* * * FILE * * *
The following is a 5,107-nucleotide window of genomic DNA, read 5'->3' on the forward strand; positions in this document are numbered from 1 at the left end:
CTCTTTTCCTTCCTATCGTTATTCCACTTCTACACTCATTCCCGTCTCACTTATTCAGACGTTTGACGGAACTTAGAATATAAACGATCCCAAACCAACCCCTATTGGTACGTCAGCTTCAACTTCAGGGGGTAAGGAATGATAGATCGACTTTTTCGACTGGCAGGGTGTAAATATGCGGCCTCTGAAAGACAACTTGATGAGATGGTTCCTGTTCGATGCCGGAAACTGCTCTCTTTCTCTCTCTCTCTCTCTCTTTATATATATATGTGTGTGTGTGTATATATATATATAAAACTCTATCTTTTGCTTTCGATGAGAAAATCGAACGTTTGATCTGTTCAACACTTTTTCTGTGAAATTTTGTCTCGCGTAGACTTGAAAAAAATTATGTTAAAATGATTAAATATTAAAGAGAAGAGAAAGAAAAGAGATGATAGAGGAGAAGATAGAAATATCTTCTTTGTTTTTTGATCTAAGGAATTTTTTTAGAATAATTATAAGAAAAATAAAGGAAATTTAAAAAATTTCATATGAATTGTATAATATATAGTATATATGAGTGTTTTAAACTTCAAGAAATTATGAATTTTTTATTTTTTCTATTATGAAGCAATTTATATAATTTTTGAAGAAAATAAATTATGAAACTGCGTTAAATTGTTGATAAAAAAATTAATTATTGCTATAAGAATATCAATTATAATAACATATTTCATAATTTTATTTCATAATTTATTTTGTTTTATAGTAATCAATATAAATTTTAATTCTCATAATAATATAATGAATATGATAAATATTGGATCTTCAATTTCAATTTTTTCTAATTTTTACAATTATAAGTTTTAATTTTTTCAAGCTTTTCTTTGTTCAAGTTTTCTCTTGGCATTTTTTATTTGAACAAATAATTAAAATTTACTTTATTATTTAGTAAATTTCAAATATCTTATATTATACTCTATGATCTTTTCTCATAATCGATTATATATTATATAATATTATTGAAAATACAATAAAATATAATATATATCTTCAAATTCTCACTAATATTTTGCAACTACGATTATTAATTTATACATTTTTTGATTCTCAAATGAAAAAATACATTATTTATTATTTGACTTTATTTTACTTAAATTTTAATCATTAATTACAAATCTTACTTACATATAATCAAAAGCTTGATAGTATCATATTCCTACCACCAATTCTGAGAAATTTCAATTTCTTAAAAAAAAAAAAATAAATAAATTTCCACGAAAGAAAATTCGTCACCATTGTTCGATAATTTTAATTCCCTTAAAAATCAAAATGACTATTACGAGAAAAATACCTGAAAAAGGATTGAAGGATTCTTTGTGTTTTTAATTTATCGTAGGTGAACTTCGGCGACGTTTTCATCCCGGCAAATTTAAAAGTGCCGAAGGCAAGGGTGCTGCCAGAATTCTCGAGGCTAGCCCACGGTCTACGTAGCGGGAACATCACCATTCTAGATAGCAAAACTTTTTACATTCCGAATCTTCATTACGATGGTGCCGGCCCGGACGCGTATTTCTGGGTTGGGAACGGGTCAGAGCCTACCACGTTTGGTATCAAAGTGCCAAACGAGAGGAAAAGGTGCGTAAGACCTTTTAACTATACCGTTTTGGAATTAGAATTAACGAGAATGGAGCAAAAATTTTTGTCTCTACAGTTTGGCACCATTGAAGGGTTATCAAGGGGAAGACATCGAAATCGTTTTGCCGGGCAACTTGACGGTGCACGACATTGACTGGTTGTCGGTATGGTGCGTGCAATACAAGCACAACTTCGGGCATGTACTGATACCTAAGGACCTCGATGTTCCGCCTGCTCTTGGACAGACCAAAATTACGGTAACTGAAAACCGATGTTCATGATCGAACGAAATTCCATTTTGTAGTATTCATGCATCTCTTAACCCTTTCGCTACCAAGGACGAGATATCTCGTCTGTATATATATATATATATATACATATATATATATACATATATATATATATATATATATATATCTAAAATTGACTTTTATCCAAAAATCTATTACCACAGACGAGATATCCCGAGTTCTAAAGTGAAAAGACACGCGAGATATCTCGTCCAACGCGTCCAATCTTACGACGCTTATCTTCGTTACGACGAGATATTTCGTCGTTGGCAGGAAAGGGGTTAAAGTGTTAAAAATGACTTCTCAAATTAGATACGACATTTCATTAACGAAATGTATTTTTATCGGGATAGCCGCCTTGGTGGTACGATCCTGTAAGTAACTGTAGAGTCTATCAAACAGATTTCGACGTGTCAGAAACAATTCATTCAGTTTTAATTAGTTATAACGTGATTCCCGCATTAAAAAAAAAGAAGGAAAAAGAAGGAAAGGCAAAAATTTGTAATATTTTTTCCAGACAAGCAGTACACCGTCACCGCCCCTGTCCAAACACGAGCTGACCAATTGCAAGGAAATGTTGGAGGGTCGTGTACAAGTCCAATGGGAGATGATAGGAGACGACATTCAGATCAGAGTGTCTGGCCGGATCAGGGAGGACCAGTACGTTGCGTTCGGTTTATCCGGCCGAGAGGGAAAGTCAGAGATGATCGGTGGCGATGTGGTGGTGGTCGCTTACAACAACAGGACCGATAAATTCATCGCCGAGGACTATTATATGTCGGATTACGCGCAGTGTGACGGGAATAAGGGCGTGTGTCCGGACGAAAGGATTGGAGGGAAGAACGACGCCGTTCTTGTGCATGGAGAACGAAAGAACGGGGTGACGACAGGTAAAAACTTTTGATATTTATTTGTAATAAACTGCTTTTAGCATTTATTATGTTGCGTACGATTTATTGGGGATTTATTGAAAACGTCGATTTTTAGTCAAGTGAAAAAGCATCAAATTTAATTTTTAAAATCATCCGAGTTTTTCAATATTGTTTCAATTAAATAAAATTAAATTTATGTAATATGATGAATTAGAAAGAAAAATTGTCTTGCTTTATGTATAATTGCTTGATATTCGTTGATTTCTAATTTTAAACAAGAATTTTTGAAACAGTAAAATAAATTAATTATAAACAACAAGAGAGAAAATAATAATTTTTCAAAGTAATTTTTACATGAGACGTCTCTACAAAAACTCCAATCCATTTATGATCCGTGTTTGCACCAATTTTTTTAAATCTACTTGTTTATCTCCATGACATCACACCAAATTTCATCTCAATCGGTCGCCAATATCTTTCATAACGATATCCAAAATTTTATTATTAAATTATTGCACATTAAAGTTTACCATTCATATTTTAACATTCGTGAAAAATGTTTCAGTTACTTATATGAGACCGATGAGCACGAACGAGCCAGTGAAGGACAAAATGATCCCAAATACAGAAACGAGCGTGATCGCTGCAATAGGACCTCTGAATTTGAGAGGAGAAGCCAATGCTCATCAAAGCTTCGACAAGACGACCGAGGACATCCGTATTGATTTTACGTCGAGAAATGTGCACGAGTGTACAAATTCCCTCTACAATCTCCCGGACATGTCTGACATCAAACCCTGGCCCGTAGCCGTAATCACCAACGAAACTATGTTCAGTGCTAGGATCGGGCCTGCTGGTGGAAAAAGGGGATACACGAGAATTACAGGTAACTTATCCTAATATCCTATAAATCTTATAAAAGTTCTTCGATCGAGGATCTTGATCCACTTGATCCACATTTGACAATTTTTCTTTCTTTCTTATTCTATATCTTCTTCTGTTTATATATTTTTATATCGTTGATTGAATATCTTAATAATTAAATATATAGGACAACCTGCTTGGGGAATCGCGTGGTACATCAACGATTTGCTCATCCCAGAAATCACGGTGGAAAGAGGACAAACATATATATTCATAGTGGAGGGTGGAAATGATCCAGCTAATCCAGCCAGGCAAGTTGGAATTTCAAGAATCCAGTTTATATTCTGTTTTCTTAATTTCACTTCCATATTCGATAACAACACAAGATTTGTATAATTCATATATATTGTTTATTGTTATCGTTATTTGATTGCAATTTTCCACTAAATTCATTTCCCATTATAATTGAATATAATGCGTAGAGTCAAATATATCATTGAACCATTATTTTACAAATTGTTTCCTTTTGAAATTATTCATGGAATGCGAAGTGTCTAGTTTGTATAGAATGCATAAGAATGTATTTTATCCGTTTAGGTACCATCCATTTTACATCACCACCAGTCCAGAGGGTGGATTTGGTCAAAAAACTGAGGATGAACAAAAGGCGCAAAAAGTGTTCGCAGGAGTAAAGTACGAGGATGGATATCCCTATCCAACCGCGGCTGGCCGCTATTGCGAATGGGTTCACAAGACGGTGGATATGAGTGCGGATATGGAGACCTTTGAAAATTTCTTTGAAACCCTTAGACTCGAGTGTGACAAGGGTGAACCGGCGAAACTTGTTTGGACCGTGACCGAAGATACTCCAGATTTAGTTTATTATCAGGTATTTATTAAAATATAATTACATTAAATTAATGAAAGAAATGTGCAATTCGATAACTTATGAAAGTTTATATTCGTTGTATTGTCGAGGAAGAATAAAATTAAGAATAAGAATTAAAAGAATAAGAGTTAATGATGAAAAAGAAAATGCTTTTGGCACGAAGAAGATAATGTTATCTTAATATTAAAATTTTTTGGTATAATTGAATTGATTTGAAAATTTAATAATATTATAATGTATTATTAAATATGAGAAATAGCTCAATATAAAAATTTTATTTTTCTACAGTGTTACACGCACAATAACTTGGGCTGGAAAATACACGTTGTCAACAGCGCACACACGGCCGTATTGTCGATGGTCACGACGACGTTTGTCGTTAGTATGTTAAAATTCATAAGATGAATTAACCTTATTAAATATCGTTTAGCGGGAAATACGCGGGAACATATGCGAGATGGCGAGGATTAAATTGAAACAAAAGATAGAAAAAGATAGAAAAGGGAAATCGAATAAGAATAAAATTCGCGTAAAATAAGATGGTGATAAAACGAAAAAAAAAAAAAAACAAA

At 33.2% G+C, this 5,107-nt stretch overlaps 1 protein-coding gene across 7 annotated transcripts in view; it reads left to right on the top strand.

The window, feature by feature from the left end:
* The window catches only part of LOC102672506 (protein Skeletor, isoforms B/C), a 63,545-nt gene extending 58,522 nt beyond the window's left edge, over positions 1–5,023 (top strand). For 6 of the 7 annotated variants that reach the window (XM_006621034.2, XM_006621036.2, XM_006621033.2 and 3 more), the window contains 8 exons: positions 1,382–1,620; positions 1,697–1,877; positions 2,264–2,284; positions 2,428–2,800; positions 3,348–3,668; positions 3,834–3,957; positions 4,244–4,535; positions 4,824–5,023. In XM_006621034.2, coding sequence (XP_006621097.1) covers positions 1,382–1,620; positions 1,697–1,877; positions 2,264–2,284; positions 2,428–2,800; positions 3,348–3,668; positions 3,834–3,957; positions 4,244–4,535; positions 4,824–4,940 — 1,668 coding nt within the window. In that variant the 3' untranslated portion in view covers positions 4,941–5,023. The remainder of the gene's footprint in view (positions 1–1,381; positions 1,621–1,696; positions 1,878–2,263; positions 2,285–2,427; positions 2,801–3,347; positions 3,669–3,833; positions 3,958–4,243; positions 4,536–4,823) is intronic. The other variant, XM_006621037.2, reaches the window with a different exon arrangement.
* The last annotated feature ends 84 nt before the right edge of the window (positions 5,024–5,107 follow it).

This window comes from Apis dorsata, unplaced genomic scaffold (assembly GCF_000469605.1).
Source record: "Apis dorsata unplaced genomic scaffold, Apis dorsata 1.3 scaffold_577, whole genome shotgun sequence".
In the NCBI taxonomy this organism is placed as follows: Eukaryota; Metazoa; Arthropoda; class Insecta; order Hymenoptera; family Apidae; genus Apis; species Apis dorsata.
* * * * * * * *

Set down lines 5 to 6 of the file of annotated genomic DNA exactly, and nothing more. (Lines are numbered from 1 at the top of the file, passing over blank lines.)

* The window catches only part of LOC102672506 (protein Skeletor, isoforms B/C), a 63,545-nt gene extending 58,522 nt beyond the window's left edge, over positions 1–5,023 (top strand). For 6 of the 7 annotated variants that reach the window (XM_006621034.2, XM_006621036.2, XM_006621033.2 and 3 more), the window contains 8 exons: positions 1,382–1,620; positions 1,697–1,877; positions 2,264–2,284; positions 2,428–2,800; positions 3,348–3,668; positions 3,834–3,957; positions 4,244–4,535; positions 4,824–5,023. In XM_006621034.2, coding sequence (XP_006621097.1) covers positions 1,382–1,620; positions 1,697–1,877; positions 2,264–2,284; positions 2,428–2,800; positions 3,348–3,668; positions 3,834–3,957; positions 4,244–4,535; positions 4,824–4,940 — 1,668 coding nt within the window. In that variant the 3' untranslated portion in view covers positions 4,941–5,023. The remainder of the gene's footprint in view (positions 1–1,381; positions 1,621–1,696; positions 1,878–2,263; positions 2,285–2,427; positions 2,801–3,347; positions 3,669–3,833; positions 3,958–4,243; positions 4,536–4,823) is intronic. The other variant, XM_006621037.2, reaches the window with a different exon arrangement.
* The last annotated feature ends 84 nt before the right edge of the window (positions 5,024–5,107 follow it).